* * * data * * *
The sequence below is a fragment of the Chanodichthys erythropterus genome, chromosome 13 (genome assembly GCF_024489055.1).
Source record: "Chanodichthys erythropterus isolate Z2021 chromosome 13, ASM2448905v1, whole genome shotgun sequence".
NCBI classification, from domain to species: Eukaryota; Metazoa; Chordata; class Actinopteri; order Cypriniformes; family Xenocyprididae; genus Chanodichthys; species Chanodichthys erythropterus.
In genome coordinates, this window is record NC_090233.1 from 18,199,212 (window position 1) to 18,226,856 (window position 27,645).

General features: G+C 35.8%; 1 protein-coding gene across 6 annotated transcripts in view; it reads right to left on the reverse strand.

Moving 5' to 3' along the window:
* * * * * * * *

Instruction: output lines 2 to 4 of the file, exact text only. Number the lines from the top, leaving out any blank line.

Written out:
Source record: "Chanodichthys erythropterus isolate Z2021 chromosome 13, ASM2448905v1, whole genome shotgun sequence".
NCBI classification, from domain to species: Eukaryota; Metazoa; Chordata; class Actinopteri; order Cypriniformes; family Xenocyprididae; genus Chanodichthys; species Chanodichthys erythropterus.
In genome coordinates, this window is record NC_090233.1 from 18,199,212 (window position 1) to 18,226,856 (window position 27,645).